One common investment evaluation statistic is that of the well-known Sharpe ratio. This ratio measures an investment’s risk-adjusted return by taking the investment return less the risk-free rate and dividing that by its standard deviation. It is an important tool to help you decide if you are getting adequately compensated for the volatility you are assuming in the investment.

One thing hidden in the denominator of that equation (standard deviation) is that all deviation is not created equal. Upside deviation is a good thing, downside deviation is not—unfortunately the calculation does not take that into account. A fund with 5% upside deviation and a fund with 5% downside deviation could both have an overall standard deviation of 5%, but for my money I’d rather deviate on the upside than the downside.

One area where this can affect investors is when comparing two strategies with similar returns and one has higher deviation than the other. Quick thinking might lead you to believe that the fund with the lower standard deviation (thus higher Sharpe) is better, but that is not actually the case. Simply looking at this one measurement can dissuade you from a strategy that outperforms over time—when really the only reason the standard deviation is higher is because it is doing a much better job on the upside than the other strategy you are considering. This is one reason we suggest advisors don’t start and stop their analysis at Sharpe Ratios, but that you should add (at least) one additional statistic each time you are evaluating a strategy: the Sortino Ratio.

The Sortino ratio is essentially a measure of downside deviation; it helps you evaluate if you are getting paid for every unit of risk you are taking. It does this by looking at the historical returns, removing any return above “0” and measuring the return minus your target (or risk-free rate) by that deviation. In simple language, the ratio provides the return on ‘bad’ volatility…something that any investor worried about risk-adjusted returns and keeping clients invested in all market environments should be concerned about.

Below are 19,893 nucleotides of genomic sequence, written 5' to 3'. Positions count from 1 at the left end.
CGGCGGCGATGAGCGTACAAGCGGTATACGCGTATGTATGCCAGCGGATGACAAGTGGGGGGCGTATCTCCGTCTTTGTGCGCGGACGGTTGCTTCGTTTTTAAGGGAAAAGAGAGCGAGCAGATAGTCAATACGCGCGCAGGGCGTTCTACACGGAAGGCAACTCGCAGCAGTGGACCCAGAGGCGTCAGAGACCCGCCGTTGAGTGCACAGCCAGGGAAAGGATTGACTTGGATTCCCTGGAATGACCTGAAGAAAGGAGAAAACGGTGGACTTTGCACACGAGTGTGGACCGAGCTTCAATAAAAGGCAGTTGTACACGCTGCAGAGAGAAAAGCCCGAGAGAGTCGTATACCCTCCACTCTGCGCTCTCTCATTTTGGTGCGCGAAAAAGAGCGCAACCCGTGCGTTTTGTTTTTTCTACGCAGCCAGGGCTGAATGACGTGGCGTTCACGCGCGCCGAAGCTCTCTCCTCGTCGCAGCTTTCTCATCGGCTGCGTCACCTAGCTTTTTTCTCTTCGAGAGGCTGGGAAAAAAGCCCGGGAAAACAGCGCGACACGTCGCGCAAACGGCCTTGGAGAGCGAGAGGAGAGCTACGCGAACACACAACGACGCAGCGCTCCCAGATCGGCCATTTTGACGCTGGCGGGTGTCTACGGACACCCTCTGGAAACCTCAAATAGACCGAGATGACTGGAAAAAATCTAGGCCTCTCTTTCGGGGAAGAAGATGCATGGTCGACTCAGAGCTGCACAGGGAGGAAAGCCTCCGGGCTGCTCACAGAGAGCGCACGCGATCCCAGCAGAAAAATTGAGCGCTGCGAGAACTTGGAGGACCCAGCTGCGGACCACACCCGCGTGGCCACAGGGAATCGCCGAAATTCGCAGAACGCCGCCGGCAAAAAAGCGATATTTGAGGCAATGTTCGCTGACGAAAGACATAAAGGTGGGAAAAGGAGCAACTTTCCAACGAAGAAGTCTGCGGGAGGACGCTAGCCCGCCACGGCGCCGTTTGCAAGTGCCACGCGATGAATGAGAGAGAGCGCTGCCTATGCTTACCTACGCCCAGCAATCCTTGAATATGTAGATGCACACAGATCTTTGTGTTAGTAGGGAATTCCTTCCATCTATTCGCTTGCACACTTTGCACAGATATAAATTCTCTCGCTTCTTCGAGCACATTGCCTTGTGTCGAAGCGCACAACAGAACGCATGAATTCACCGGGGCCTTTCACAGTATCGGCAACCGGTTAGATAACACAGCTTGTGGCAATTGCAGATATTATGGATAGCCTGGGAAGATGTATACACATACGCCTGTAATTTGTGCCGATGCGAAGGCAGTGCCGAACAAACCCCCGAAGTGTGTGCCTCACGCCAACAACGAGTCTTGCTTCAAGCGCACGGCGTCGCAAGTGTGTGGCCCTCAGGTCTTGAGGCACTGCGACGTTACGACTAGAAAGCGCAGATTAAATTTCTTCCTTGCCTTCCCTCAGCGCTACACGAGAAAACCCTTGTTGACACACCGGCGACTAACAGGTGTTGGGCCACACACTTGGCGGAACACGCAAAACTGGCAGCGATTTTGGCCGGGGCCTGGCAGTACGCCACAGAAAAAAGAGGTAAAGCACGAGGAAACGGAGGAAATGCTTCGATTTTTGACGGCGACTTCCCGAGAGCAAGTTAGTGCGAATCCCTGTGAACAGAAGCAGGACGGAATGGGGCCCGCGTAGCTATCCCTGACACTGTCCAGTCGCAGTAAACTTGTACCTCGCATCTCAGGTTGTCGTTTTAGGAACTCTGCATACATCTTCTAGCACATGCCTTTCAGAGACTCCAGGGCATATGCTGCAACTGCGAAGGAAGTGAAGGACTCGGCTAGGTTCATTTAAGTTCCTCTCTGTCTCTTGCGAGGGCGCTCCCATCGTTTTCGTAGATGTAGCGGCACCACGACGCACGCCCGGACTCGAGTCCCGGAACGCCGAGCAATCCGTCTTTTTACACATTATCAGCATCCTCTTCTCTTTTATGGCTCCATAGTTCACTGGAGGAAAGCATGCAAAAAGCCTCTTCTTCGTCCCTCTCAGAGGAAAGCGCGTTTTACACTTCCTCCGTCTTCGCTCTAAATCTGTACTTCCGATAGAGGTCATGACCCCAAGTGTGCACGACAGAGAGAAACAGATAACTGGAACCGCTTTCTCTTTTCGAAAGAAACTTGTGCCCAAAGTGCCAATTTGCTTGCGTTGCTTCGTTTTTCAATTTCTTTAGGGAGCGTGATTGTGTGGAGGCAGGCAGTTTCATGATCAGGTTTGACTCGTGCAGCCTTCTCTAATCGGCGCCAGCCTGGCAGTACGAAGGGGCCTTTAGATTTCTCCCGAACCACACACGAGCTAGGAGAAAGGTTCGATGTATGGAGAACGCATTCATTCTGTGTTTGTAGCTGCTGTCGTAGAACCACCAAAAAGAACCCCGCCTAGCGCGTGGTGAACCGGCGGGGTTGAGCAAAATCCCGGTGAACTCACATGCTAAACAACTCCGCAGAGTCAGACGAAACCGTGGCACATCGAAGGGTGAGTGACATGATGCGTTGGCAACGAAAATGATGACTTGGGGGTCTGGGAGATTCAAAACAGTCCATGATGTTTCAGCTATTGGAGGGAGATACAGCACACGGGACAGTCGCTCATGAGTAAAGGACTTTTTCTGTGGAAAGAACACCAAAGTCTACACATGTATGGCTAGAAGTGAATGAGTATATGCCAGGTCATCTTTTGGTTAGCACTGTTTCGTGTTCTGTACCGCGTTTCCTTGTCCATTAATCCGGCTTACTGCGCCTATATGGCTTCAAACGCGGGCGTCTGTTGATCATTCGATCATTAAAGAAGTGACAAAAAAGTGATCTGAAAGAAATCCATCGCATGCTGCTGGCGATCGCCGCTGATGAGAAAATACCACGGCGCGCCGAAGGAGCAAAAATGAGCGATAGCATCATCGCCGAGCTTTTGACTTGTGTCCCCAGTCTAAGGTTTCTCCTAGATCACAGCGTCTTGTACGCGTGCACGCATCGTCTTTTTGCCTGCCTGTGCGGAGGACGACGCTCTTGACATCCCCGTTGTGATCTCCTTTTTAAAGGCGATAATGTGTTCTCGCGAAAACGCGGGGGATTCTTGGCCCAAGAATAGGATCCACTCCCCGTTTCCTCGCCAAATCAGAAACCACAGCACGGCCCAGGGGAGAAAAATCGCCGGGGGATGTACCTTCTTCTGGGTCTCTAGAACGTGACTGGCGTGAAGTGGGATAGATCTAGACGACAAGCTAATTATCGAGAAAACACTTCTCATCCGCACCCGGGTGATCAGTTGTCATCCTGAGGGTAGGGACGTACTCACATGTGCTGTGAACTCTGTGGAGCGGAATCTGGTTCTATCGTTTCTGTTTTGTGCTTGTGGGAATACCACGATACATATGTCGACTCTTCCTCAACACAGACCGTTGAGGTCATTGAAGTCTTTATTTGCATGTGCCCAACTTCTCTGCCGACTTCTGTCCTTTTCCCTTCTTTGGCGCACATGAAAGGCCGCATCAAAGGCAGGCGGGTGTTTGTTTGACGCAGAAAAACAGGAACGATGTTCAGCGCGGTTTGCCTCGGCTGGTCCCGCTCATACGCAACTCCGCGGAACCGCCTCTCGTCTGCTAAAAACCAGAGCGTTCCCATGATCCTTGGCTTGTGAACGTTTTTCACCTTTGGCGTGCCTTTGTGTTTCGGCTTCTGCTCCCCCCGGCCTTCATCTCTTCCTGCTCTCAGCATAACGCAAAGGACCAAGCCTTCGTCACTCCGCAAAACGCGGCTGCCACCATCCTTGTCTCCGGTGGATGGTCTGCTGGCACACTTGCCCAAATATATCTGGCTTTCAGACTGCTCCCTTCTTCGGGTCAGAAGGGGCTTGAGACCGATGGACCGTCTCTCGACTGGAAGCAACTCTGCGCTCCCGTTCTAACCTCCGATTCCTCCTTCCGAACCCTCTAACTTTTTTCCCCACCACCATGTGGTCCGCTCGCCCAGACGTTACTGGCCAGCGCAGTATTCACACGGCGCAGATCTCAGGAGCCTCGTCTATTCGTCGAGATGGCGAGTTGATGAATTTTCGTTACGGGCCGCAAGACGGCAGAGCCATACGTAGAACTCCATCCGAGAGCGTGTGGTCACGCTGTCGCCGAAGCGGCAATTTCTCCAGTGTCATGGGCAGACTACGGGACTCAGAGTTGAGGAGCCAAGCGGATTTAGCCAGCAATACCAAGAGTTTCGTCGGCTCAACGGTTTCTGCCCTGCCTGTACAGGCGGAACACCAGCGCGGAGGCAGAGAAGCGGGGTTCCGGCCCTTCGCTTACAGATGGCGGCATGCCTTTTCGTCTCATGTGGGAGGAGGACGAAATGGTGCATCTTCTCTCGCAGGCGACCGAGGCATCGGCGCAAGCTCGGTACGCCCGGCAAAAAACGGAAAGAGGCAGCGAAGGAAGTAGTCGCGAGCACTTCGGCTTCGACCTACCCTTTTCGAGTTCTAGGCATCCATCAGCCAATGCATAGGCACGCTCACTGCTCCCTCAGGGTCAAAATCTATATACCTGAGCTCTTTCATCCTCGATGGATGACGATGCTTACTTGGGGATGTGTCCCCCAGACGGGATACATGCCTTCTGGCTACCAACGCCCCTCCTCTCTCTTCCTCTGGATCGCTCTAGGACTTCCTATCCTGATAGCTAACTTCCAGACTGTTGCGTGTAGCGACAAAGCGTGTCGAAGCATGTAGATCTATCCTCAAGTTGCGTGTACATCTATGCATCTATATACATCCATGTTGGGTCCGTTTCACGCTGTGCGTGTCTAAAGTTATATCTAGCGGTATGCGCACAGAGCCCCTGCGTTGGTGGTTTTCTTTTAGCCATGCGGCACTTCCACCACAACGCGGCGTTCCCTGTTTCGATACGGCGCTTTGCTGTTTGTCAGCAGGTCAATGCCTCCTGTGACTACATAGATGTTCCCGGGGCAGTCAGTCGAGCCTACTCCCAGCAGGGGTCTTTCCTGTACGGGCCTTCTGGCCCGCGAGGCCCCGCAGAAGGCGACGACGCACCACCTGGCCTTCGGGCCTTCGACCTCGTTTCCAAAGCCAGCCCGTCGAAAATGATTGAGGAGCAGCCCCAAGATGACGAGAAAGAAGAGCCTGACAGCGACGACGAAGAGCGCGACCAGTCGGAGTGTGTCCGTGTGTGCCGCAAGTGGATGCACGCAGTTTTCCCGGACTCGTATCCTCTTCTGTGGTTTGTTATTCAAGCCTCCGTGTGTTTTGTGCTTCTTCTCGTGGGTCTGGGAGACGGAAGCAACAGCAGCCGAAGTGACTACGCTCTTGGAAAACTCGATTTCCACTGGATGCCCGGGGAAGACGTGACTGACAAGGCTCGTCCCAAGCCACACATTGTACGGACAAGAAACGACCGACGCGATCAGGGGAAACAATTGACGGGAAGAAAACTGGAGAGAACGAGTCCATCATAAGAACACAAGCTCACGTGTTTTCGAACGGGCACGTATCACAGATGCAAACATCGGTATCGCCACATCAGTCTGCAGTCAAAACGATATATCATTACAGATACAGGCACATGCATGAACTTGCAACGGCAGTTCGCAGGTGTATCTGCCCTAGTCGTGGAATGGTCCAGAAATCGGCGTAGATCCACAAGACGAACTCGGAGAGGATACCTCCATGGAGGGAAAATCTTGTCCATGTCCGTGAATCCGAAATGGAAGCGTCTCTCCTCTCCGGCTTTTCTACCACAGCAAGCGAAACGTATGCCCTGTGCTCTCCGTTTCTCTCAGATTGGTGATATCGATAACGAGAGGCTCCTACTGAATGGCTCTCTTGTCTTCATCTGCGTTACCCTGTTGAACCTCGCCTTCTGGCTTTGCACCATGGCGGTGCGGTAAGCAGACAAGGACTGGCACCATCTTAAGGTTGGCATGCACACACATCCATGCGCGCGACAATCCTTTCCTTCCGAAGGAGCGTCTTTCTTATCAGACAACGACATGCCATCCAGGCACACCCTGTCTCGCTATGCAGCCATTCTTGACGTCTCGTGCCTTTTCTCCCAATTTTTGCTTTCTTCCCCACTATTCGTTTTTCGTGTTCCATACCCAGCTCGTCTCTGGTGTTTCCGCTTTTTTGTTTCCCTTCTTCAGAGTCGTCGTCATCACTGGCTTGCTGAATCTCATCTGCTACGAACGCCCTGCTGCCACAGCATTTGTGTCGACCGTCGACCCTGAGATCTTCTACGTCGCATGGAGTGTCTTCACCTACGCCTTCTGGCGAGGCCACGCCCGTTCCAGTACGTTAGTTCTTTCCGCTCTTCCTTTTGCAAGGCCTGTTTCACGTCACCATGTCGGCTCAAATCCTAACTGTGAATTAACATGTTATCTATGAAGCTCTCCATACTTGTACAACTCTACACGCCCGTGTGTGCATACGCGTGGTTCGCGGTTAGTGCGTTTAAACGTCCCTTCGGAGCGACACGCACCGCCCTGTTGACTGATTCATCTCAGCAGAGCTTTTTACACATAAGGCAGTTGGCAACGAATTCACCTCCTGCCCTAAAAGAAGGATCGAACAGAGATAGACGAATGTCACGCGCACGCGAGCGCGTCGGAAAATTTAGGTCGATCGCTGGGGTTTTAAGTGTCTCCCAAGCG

Let’s consider two funds with the following characteristics:

Fund A | Fund B | |

Average Return | 20% | 18% |

Standard Deviation | 12% | 12% |

Downside Deviation | 10% | 6% |

Both funds have the exact same standard deviation so calculating the Sharpe Ratio would lead you to conclude Fund A is better (1.67 vs 1.50) on a risk/adjusted basis. However, if you take it a step further and measure the Sortino Ratio, you get a slightly different story. Fund A has a Sortino of 2 while Fund B has a Sortino of 3. What this number (bigger is better) essentially tells you is that while Fund B underperforms Fund A, it is much more efficient in that for every unit of risk you take, you are ‘paid’ 3 times the return whereas Fund A only pays you 2 on the same unit of risk. It also suggests that while the funds have the same overall standard deviation, Fund B deviates much more on the upside, which is the side of the fence I’d personally rather be on.

This matters in a ‘dollars and cents’ world as well. We all know the math around compounding and that by limiting losses over time, even while lagging on the upside, investors can come out ahead. Looking at the return for every unit of ‘bad’ risk you take should be of much more importance than overall volatility.

There are many ways to evaluate funds and advisors differ in their approach, we’d simply caution concluding your evaluation at the Sharpe ratio. Next time you research new managers (or as you continue diligence on the funds you already own), make sure to look at the Sortino ratio. Whenever the next bout of volatility strikes or a correction comes, you’ll be glad you and your clients are getting paid for the risk you are taking.